THE CENTRE has appointed a three-member commission, headed by former Chief Justice of India K G Balakrishnan, to consider the possibility of granting SC status to “new persons who have historically belonged to the Scheduled Castes’’ but have converted to religions other than Hinduism, Buddhism and Sikhism.
According to a notification issued Thursday by the Union Ministry of Social Justice and Empowerment, the commission will also include retired IAS officer Dr Ravinder Kumar Jain and UGC member Prof (Dr) Sushma Yadav as members. The commission will have to submit its report to the Ministry in two years, it said.
The Indian Express had first reported on September 19 about the Government’s move to set up a national commission to study the social, economic and educational status of members of SCs who have converted mainly to Islam and Christianity.
The Constitution (Scheduled Castes) Order, 1950, stipulates that no person professing a religion different from Hinduism, Sikhism or Buddhism can be deemed to be a member of a Scheduled Caste. The original order under which only Hindus were classified was later amended to include Sikhs and Buddhists.
The new commission has been set up at a time when the Supreme Court is hearing a PIL filed by the National Council of Dalit Christians (NCDC), which has been fighting for SC status since 2020 — there have been numerous other cases filed in the apex court on the matter since 2004. In August, the Supreme Court had directed the Centre to submit its current position on the issue.
The contention of Dalit Christian and Muslim organisations has been that these communities continue to face discrimination. On Thursday, these organisations criticised the latest move by the Centre as a “delaying tactic’’.
The commission will also examine the implications of any decision in this matter on existing SCs, and the changes they go through on converting to other religions in terms of customs, traditions, social and other discrimination, and deprivation.
The Social Justice Ministry said “certain groups’’ have raised the question of revisiting the “existing definition of Scheduled Castes by according the status to new persons who belong to other religions beyond those permitted through Presidential Orders”.
The Ministry said that whereas there is a demand for inclusion by certain sections, representatives of existing Scheduled Castes have “objected to such granting of Scheduled Caste status to new persons’’.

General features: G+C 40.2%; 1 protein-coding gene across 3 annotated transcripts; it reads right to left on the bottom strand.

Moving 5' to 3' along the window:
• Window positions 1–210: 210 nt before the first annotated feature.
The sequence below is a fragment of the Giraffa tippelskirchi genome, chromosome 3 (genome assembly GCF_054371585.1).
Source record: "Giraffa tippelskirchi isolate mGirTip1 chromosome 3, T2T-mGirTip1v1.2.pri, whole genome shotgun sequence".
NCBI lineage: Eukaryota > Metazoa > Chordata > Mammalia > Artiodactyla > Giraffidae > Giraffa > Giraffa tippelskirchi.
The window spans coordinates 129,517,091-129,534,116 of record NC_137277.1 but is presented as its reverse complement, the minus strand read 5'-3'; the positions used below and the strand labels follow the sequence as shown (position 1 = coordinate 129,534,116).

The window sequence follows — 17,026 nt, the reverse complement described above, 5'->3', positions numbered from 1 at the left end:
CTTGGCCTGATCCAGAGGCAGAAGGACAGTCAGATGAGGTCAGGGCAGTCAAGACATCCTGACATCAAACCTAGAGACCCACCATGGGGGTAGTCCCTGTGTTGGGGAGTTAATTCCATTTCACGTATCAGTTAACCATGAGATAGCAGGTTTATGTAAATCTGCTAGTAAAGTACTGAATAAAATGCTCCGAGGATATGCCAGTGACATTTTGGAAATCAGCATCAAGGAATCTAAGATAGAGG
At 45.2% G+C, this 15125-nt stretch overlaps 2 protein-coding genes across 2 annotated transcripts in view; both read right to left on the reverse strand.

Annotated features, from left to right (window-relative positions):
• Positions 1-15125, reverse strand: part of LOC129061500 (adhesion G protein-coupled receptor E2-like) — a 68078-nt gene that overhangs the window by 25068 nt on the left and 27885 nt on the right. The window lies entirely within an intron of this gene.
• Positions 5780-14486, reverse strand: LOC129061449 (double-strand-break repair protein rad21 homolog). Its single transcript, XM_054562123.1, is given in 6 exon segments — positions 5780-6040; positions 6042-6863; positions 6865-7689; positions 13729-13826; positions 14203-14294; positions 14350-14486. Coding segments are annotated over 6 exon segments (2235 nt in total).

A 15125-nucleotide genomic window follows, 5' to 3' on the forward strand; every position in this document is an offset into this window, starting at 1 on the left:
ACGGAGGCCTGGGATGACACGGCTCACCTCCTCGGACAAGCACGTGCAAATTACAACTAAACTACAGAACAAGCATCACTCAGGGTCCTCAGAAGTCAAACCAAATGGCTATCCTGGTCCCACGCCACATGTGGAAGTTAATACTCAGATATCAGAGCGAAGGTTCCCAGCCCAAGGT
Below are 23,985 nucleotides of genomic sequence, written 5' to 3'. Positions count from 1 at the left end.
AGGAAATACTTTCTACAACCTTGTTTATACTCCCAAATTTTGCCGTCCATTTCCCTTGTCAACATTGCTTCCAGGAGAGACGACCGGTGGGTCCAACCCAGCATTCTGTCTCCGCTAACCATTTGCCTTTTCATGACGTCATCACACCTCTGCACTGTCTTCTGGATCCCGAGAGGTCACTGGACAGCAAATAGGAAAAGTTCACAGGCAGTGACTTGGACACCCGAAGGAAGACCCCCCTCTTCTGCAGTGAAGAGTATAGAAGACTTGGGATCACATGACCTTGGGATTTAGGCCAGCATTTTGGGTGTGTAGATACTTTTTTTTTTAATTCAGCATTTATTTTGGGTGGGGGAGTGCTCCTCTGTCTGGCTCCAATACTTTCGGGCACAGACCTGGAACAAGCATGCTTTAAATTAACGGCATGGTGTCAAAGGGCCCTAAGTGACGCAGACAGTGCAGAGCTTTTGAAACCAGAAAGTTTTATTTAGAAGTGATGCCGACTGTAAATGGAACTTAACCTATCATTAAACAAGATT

“…this is a seminal and historically complex sociological and constitutional question, and a definite matter of public importance… given its importance, sensitivity and potential impact, any change in definition in this regard should be on the basis of a detailed and definitive study and extensive consultation with all stakeholders,” the notification said. “…no commission under the Commissions of Inquiry Act, 1952…has so far inquired into the matter,’’ it said.
Opposing the move, NCDC president Vijay George said, “This is a delaying tactic by the Government, which clearly does not want to see a conclusion to this case. What was the need for another commission when there have been numerous commissions and committees in the past that have submitted reports to the Government, including the Ranganath Misra commission that ruled in favour of awarding such status. When Buddhists and Sikhs were accorded SC status, there were no commissions. This move is politically motivated and discriminatory on the basis of caste and religion.”
Echoing the NCDC’s opinion, All India Pasmanda Muslim Mahaz founder and former Rajya Sabha MP from Bihar, Ali Anwar Ansari, accused the Government of delaying the decision “so that it can get past the 2024 elections’’ without having to make a commitment on the issue.
Incidentally, over the past year, the BJP has made concerted efforts to reach out to Pasmanda Muslims. “But we had made it very clear to them that our support rests on the resolution of two issues. The first is that mob lynching, cow vigilantism and atrocities, where Pasmanda Muslims face the brunt, should be stopped immediately. The second issue was that of awarding SC status. I will be rallying the community over the coming week,’’ Ansari said.
National Dalit Christian Watch governing board member Richard Devadoss said Dalits who have converted to Christianity and Islam still face discrimination and atrocities. “While we continue to be treated as Dalits and face untouchability, we do not get the advantages of reservation and do not have the protection afforded by the SC/ST (Prevention of Atrocities) Act,” he said.
However, National Commission for SCs chairperson Vijay Sampla said it is not possible to make new inclusions in the SC list without a fresh study. “We need to see the parameters for reservation of these communities. We need to verify if they indeed face the discrimination that they claim to face,’’ he said.